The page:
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Not all prepaid debit cards are created equal.
Swelling numbers of cards means more choices than ever. And that applies to fees, too. Depending on the card they choose, consumers can be hit with many fees that rapidly add up.
Most prepaid debit card fees are predictable, such as those for activation or reloading. But there can be unexpected fees too — calling customer service, checking balances and even inactivity — that can add up over time. That’s why it pays to do some extra digging, says Michelle Jun, a staff attorney at Consumers Union.
“Fee structures aren’t as simple as consumers expect,” says Jun. “So they have to be aware.” Between activation and initial load fees, consumers can pay up to $30 just to buy a prepaid debit card, according to Consumers Union.
Fee-hunting aside, some consumers can benefit mightily from the cards. They work much like regular debit cards, because they’re reloadable and can be used to make payments or purchases. Spending is limited to the balance on your card.
So, the prepaid debit cards are well-suited to people who are locked out of traditional bank accounts, travelers, and parents who dish out allowances to their kids. People can also use the cards to shop online or pay bills. Spending is easily monitored because you’re not paying cash. And most prepaid debit cards don’t charge fees for card purchases, according to Consumers Union.
“The products are evolving in sophistication,” says Elizabeth Robertson, director of payments research at Javelin Research & Strategy. “There’s a broader array of alternatives.” The research firm estimates that prepaid card usage will more than double by 2014.
Because the cards are typically co-branded with a major credit card company, she adds, you’re probably protected from fraud. “The liability policies of credit card companies apply,” Robertson says, “so that offers extra protection.”
The trick is finding the right card. Here are some tips.
Read card terms and conditions
Finding the fees takes some digging, because they may be buried in fine print. Also, there are many players in the niche, and their terms vary widely. Green Dot, NetSpend and AccountNow are a few of the prepaid debit card issuers.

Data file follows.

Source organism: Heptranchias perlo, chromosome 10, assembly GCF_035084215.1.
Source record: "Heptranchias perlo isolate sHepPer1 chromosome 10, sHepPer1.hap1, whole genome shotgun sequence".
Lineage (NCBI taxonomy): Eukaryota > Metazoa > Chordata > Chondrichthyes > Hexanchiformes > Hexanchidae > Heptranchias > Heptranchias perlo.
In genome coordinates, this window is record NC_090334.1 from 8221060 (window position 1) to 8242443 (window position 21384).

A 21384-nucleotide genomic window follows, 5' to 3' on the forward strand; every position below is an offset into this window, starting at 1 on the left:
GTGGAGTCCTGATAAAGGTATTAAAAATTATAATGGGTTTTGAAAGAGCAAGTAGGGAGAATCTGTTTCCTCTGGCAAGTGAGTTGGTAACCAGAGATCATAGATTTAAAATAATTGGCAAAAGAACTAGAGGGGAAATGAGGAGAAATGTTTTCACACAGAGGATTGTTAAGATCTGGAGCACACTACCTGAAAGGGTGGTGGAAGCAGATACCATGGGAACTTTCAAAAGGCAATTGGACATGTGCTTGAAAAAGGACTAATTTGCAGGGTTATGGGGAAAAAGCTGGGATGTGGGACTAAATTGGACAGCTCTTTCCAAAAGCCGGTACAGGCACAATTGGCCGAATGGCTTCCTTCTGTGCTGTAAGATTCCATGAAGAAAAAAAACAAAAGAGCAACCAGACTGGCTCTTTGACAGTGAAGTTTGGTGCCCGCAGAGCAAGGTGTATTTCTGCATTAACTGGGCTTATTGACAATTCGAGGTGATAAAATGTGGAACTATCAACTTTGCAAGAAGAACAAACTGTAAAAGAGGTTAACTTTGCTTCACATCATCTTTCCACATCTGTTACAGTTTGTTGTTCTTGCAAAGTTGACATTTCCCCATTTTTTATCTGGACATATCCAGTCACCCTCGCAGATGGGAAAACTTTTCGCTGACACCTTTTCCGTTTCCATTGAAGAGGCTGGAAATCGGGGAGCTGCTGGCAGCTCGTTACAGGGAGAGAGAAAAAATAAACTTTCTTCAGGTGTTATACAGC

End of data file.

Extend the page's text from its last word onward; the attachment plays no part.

Typically, these fees are displayed on company websites rather than on card packages. For example, Walmart’s MoneyCard has a $3 activation fee and $3 reload fee. But ATM cash withdrawals can cost $2. The Green Dot card fees are up to $5 for activation, but in-network withdrawals are free.
Consumers Union did a study on prepaid debit card fees and found that they varied “widely from card to card.” For example, card activation fees can range from no fee to $29.95, according to the Consumers Union. Many cards also assess monthly fees, ranging up to $10 a month. However, most monthly fees are waived if you set up direct deposit.
Linda Sherry, director of national priorities for Consumer Action, suggests focusing on ATM fees. “The lower the better,” she says. “That’s the product for you.” Sherry adds that once you choose a card, you’re locked into monthly maintenance and activity fees that can make it hard to switch to other cards.
To compare prepaid debit card fees, check Bankrate.com’s database. Also, some cards offer all-in-one monthly fee plans, adds Jun. She warns consumers to avoid paying overdraft fees, which can run up to $29.
Know your needs
Increasingly, prepaid debit cards have more functions, says Robertson. “A card with currency conversion can be used for travel,” she says. “Or, you might want a multifunction card for paying bills.” Others are aimed at parents with young kids. For example, American Express now offers a card that lets parents set spending limits.
Because prepaid debit card customers don’t receive monthly paper statements, Jun counsels consumers to “pay attention to their transaction history.” Statements must be requested and cost $1 to $2, according to the Consumers Union.
“The prepaid market is young and evolving,” says Robertson. “Tools will evolve over time. But prepaid debit cards have a lot of good reasons to be used in the market.”